The arrival of commercially viable flying cars has been erroneously foretold countless times before over the course of the last century, but in recent years, with the popularisation of electric vehicles, the idea that we will travel around like the Jetsons in the foreseeable future seems to be gaining traction again.
Companies dedicated to providing such a product are now popping up, and other companies like China’s Xpeng are also looking allocating resources for this.
They even created a separate company, Xpeng HT, with the sole focus of creating eVTOL (electric vertical takeoff and landing) vehicles and now that company shared video of its prototype’s maiden flight during a larger Xpeng presentation in China. The final part of the video embedded at the start of the article is dedicated to the Xpeng AeroHT’s first flight - we get to see it drive out of a garage (or hangar), then it is weighed, revealing that it weighs just under 2 metric tons (4,400 pound), before firing up its eight large rotors and lifting off.
The test went smoothly and the vehicle landed successfully, with the company noting that it even stopped one or more of the rotors in mid-flight to explore what happened in the event of one or more motors failing while the vehicle is in the air.
And if you were thinking that this vehicle looks like a normal car with a huge drone strapped to its roof, well, that’s exactly what it is. Just like with some consumer drones, though, the arms can be folded away so that they don’t stick out when you want to drive the vehicle on the road like a normal car.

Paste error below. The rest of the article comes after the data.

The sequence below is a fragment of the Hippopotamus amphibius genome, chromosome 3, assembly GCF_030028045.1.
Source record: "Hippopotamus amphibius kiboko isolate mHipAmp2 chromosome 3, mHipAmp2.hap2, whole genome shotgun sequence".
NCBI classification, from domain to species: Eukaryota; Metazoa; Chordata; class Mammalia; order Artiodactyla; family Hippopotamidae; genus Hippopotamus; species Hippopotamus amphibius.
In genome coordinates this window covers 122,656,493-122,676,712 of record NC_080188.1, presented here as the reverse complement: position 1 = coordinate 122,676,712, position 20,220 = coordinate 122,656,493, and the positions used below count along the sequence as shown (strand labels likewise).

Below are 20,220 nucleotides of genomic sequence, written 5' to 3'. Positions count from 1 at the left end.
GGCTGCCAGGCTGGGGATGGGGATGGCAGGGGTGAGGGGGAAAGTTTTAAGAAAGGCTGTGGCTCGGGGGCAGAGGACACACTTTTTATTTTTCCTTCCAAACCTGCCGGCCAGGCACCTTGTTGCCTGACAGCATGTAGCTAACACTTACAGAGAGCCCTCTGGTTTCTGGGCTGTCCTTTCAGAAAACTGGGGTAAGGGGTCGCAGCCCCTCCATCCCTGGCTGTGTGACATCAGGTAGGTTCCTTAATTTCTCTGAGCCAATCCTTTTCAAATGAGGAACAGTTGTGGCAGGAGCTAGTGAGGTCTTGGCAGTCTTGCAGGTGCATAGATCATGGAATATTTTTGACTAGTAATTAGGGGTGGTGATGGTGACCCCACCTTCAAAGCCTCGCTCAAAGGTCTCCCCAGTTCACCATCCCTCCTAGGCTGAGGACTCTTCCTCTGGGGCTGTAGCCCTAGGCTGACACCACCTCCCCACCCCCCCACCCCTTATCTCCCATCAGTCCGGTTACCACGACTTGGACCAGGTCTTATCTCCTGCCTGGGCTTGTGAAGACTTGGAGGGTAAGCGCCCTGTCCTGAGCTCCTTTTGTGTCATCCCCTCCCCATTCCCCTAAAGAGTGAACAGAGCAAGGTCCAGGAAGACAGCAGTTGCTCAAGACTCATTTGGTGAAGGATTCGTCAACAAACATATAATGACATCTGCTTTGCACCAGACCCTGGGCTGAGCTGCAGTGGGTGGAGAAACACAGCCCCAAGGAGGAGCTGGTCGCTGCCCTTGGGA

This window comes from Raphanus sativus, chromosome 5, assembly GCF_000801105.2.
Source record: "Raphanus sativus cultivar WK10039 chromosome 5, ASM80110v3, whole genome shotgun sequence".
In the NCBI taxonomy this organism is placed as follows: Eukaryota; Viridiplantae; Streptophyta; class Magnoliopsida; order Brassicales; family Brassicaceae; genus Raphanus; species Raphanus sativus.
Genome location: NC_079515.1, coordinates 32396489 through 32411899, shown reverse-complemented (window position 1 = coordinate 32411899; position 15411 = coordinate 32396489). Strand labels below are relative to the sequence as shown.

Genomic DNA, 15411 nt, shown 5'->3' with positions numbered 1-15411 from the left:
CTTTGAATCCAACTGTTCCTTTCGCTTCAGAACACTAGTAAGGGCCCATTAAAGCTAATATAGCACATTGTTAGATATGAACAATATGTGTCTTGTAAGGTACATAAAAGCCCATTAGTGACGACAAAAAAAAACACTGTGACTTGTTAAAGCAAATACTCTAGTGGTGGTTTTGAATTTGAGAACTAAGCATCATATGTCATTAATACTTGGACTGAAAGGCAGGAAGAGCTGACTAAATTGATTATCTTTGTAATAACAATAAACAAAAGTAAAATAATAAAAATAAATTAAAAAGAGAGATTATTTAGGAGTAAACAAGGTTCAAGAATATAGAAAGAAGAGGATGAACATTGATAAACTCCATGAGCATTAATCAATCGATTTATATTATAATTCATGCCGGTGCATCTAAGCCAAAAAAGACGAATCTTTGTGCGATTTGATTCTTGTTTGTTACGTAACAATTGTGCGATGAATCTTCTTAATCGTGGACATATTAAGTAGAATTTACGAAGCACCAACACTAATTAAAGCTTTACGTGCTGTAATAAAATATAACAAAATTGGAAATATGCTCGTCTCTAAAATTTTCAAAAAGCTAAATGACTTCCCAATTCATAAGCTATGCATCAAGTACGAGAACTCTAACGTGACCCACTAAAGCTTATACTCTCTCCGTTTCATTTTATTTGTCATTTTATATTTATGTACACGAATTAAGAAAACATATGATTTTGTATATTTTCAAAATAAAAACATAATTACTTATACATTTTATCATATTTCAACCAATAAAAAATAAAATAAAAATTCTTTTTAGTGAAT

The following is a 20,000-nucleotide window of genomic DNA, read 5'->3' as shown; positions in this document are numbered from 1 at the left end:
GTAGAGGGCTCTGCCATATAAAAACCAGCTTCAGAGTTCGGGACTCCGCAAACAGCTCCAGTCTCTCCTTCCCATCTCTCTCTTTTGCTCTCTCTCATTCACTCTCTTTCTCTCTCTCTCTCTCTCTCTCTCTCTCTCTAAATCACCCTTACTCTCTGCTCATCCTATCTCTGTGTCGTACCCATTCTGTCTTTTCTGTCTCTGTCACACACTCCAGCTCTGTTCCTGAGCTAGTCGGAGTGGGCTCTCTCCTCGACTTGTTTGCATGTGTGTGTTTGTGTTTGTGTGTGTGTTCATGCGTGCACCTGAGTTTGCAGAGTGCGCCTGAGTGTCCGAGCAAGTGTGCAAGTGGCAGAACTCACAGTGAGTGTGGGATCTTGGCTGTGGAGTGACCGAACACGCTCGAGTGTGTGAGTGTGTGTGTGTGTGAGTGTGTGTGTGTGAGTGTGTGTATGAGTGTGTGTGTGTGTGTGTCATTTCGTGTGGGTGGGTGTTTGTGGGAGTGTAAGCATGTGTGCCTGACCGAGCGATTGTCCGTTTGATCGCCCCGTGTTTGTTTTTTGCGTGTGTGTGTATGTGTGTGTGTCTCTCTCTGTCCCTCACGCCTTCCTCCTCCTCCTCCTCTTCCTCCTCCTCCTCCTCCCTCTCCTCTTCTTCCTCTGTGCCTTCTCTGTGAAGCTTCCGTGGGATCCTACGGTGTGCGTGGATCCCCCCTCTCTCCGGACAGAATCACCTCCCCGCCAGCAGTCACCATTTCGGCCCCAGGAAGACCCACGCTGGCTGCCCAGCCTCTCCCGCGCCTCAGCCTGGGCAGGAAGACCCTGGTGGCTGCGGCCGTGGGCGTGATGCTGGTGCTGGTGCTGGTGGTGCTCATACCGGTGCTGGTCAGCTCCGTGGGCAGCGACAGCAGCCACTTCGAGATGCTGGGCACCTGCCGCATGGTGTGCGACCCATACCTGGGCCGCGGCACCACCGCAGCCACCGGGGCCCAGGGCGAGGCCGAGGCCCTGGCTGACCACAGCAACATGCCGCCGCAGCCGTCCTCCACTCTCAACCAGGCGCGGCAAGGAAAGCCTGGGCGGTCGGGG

You actually still use the steering wheel even when flying, and the experience of guiding it through the air wouldn’t be too different from just driving the vehicle, according to Xpeng. Aside from the steering wheel, the driver/pilot would also need to use a right-hand lever to get the vehicle to move forward and back, up and down, as well as to perform turns and hover.
It is not completely clear if Xpeng is intending to bring this very vehicle into production (it is camouflaged like a test prototype would be), or if it’s merely a development prototype for data gathering. The company admits that it is very difficult to get a 2-ton vehicle airborne and that it couldn’t currently fly more than a few dozen miles on one charge of its battery, but that the test flight was a success and it is optimistic that it will be able do deliver the world’s first electric vehicle that will be able to both drive and fly.